The following editorial first appeared in the Alaska Journal of Commerce:
In a remarkable twist to the decade-long saga over the Pebble Mine, a federal judge ordered the Environmental Protection Agency to halt its work on the effort to preemptively veto the project before any plans have been submitted.
It is a ruling that should be cheered by everyone in the resource development community — in Alaska and around the nation — as the beleaguered company carries on its legal challenges against the EPA’s attempt to establish precedential powers under the Clean Water Act that will no doubt eventually go beyond Pebble and chill investment across the country.
The heart of this case — and why Judge H. Russel Holland’s ruling is significant — is the routine behind-the-scenes collaboration between government agencies such as the EPA and anti-development interest groups to fix the outcome of decisions.
The Freedom of Information Act responses obtained by the Pebble Limited Partnership and relied upon by Holland in issuing his injunction Nov. 24 reveal an EPA process that dates back to at least 2008, when Phillip North of Region 10 began laying out a road map for stopping the project.
One of the major arguments the EPA has advanced over the years — since it announced in 2011 it would conduct an assessment of mining impacts in the Bristol Bay watershed — is that the agency was compelled to undertake the process because it had been asked to by Alaska Native groups in the region.
However, the emails by and among EPA officials and anti-Pebble groups reveal that the idea for having Native groups ask for the assessment originated because the agency knew it could not independently begin the process without a permit application, and so the plan was hatched to have stakeholders in the region make the request.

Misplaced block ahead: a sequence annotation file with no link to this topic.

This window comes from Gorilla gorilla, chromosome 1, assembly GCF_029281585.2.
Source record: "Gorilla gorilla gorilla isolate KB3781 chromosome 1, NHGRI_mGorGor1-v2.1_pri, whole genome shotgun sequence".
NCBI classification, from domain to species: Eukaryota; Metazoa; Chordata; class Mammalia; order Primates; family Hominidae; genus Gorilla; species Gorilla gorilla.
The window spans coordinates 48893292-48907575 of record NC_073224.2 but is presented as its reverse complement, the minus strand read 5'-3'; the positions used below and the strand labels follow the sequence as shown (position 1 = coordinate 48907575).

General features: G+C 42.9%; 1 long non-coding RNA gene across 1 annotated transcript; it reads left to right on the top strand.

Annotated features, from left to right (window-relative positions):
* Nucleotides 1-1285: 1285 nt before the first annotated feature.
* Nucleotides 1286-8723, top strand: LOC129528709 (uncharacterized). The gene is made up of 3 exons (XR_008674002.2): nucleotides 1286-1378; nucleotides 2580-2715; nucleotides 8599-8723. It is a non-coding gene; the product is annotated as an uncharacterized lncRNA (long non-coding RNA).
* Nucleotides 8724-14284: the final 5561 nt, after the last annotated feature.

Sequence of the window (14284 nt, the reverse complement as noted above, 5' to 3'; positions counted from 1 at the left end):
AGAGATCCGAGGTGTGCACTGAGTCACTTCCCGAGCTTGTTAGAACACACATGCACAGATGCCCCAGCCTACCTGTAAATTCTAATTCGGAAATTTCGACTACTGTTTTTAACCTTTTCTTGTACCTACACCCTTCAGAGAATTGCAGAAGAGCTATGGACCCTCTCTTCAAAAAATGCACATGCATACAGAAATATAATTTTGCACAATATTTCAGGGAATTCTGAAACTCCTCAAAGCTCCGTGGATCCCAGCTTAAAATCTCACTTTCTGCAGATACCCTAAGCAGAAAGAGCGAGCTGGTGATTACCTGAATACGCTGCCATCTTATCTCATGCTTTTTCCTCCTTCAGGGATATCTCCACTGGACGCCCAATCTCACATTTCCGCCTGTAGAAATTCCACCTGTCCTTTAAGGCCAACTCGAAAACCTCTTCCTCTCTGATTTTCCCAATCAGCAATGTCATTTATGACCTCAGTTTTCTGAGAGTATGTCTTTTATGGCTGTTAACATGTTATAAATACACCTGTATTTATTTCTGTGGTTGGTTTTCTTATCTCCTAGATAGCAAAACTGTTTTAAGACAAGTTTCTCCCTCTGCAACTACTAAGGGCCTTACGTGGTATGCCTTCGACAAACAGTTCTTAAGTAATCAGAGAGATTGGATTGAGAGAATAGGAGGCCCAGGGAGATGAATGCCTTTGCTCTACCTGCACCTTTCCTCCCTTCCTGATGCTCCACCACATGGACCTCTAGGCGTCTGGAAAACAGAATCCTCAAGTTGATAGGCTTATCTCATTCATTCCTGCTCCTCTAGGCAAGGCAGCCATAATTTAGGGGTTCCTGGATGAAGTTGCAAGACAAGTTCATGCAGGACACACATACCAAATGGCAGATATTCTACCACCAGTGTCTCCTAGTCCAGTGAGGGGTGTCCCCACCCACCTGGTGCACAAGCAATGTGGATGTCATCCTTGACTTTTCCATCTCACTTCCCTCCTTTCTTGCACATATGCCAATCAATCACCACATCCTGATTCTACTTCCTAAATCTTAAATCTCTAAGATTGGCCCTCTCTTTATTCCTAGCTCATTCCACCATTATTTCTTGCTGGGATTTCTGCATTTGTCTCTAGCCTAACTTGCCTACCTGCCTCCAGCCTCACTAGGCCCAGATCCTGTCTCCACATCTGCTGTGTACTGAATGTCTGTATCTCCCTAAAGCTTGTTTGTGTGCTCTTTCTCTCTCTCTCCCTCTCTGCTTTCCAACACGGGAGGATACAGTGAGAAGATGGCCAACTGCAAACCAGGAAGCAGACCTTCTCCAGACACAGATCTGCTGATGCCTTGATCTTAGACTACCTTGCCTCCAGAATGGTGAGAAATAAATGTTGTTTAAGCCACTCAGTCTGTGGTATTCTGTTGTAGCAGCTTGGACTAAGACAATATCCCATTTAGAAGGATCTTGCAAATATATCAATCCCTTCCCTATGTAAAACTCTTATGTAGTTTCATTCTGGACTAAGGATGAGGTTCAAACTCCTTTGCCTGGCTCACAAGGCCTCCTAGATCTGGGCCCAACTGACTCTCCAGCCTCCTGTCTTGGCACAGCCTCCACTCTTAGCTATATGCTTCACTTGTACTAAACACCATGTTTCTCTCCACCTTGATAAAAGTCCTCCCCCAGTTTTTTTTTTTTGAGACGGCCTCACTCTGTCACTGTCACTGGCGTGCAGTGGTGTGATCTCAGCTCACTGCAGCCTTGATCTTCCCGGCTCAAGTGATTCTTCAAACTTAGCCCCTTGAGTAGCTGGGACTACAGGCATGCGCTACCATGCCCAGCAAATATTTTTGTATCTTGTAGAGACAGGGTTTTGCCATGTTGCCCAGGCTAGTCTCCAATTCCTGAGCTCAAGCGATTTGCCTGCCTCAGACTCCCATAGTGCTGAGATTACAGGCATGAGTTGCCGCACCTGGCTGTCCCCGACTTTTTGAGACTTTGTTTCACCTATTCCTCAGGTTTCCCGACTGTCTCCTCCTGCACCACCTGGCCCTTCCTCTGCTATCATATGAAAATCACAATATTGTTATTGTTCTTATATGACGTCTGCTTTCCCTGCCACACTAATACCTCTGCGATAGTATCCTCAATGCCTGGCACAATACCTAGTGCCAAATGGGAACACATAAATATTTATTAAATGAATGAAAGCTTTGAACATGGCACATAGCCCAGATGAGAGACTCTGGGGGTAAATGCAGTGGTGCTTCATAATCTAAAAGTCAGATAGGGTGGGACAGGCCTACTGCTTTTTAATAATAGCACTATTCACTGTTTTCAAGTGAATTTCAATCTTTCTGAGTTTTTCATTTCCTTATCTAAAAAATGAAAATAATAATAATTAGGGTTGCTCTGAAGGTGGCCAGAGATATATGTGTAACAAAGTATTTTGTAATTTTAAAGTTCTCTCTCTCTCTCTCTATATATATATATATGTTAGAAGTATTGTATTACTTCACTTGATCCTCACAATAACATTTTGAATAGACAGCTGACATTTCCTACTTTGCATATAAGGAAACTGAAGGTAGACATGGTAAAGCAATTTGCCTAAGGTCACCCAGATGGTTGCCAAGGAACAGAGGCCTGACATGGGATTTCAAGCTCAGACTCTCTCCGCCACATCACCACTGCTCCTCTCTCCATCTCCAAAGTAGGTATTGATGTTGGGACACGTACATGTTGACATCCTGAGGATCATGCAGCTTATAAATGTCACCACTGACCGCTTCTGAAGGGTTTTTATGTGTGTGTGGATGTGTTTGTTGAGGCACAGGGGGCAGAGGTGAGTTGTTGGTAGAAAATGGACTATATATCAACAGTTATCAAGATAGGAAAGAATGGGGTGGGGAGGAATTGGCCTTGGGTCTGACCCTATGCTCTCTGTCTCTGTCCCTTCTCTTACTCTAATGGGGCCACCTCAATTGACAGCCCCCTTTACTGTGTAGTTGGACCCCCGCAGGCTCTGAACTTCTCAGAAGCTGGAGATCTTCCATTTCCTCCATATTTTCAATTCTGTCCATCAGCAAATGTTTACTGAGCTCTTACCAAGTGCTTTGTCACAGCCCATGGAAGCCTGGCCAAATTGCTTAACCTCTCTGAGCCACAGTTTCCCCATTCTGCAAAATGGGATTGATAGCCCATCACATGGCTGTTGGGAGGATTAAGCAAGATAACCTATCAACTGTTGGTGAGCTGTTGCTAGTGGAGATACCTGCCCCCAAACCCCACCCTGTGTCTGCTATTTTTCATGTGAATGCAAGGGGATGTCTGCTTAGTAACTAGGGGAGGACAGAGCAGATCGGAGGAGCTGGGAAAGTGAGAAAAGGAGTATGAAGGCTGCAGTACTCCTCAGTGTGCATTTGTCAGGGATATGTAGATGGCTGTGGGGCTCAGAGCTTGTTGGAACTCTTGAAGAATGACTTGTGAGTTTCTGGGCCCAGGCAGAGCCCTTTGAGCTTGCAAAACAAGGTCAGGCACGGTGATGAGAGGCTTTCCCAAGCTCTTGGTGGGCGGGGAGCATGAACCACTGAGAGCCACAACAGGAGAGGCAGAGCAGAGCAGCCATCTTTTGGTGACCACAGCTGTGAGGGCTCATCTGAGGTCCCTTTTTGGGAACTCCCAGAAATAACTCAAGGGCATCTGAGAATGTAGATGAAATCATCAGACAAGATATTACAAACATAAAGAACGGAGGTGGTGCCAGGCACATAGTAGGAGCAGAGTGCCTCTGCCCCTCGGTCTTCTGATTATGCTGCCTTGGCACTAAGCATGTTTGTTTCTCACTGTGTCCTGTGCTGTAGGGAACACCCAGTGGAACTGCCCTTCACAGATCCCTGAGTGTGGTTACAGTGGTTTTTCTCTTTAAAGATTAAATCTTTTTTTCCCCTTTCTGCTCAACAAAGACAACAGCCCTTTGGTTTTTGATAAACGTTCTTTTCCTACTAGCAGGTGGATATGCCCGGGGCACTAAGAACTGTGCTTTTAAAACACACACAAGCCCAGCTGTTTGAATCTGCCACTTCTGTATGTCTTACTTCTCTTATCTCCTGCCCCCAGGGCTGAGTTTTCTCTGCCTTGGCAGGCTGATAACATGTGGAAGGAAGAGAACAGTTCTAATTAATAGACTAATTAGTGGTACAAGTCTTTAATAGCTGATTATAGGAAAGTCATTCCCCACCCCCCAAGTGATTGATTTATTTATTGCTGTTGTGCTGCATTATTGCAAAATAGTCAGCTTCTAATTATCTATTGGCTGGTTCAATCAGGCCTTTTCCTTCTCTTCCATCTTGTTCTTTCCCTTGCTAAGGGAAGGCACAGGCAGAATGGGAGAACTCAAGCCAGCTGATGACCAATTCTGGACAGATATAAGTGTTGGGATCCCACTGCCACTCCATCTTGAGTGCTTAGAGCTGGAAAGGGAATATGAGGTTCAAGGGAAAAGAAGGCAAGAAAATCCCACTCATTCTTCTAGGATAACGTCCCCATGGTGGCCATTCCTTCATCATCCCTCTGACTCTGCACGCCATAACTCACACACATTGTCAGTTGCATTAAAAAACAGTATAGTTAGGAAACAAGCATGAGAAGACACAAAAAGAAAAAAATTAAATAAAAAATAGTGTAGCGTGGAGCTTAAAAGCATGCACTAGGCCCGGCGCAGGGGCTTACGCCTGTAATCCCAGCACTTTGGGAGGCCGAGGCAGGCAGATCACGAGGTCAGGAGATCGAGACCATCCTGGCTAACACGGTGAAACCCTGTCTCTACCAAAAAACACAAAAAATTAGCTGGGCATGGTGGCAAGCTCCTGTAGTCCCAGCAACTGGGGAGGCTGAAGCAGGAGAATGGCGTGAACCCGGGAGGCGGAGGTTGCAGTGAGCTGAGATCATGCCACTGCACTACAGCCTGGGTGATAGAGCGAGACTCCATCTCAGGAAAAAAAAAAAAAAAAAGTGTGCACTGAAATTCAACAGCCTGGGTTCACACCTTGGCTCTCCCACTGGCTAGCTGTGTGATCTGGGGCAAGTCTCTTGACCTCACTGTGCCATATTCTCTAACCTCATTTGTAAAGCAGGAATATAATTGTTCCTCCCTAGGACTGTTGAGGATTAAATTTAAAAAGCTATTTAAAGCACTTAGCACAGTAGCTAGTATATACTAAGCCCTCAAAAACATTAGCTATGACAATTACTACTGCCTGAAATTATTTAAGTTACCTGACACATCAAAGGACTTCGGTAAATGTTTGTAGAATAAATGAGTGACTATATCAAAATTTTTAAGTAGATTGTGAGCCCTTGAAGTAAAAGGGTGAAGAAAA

What is abundantly clear from the emails and records obtained by Pebble is that the EPA was never committed to an unbiased evaluation of mining in the region and in fact was seeking evidence to support its predetermined outcome.
Reaching a conclusion before conducting the research is in fact the opposite of science, and the anti-Pebble groups and EPA officials who state the Bristol Bay assessment is a scientific document should rethink that claim.
Pebble may very well be the wrong mine in the wrong place, but without discussing the merits of the project it is apparent that the overzealous and potentially unlawful effort to preemptively stop the mine may end up doing more harm than good to its opponents.
If Holland rules in Pebble’s favor and against the EPA, the entire multi-year assessment process and millions of taxpayer dollars will have been wasted, leaving the leaders of that effort with no one but themselves to blame.
When a judge issues an injunction, the key pillar of the decision is whether the party seeking it is likely to prevail on the merits of the underlying claim. Holland’s issuance of an injunction against the EPA reveals that he believes this to be case.
It is also important to note that the same Judge Holland in September dismissed another case brought by Pebble against the EPA challenging the Bristol Bay assessment as not ripe for consideration.
Holland’s decisions reaching opposite outcomes in the two Pebble cases reveal he is considering each case on the merits according to the law, which is the sort of unbiased demeanor that federal agencies such as the EPA are also obligated to do on issues such as Pebble.
His injunction against the EPA and its process for producing the Bristol Bay assessment is a sign that the agency failed to meet that neutral obligation and may finally be held to account for it.